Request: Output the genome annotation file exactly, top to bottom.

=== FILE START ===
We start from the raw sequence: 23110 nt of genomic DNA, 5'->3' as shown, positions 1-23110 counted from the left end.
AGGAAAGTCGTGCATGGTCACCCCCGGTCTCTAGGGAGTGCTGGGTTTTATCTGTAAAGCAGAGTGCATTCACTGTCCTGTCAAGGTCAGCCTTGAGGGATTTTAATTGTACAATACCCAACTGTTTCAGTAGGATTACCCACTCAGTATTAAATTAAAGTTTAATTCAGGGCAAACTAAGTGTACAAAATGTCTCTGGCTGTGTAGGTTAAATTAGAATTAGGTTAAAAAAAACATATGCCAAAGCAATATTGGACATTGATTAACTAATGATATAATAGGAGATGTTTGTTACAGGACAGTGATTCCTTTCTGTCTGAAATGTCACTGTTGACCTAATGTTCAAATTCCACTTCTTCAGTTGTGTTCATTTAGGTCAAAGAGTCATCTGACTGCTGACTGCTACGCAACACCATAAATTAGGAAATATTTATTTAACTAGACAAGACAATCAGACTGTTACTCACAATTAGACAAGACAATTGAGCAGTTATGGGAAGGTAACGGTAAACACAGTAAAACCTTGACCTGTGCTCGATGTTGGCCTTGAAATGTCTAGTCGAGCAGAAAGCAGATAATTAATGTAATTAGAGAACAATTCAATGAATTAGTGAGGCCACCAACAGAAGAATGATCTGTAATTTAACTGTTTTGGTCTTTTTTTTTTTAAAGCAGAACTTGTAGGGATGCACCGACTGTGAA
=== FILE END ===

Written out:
We start from the raw sequence: 23110 nt of genomic DNA, 5'->3' as shown, positions 1-23110 counted from the left end.
AGGAAAGTCGTGCATGGTCACCCCCGGTCTCTAGGGAGTGCTGGGTTTTATCTGTAAAGCAGAGTGCATTCACTGTCCTGTCAAGGTCAGCCTTGAGGGATTTTAATTGTACAATACCCAACTGTTTCAGTAGGATTACCCACTCAGTATTAAATTAAAGTTTAATTCAGGGCAAACTAAGTGTACAAAATGTCTCTGGCTGTGTAGGTTAAATTAGAATTAGGTTAAAAAAAACATATGCCAAAGCAATATTGGACATTGATTAACTAATGATATAATAGGAGATGTTTGTTACAGGACAGTGATTCCTTTCTGTCTGAAATGTCACTGTTGACCTAATGTTCAAATTCCACTTCTTCAGTTGTGTTCATTTAGGTCAAAGAGTCATCTGACTGCTGACTGCTACGCAACACCATAAATTAGGAAATATTTATTTAACTAGACAAGACAATCAGACTGTTACTCACAATTAGACAAGACAATTGAGCAGTTATGGGAAGGTAACGGTAAACACAGTAAAACCTTGACCTGTGCTCGATGTTGGCCTTGAAATGTCTAGTCGAGCAGAAAGCAGATAATTAATGTAATTAGAGAACAATTCAATGAATTAGTGAGGCCACCAACAGAAGAATGATCTGTAATTTAACTGTTTTGGTCTTTTTTTTTTTAAAGCAGAACTTGTAGGGATGCACCGACTGTGAA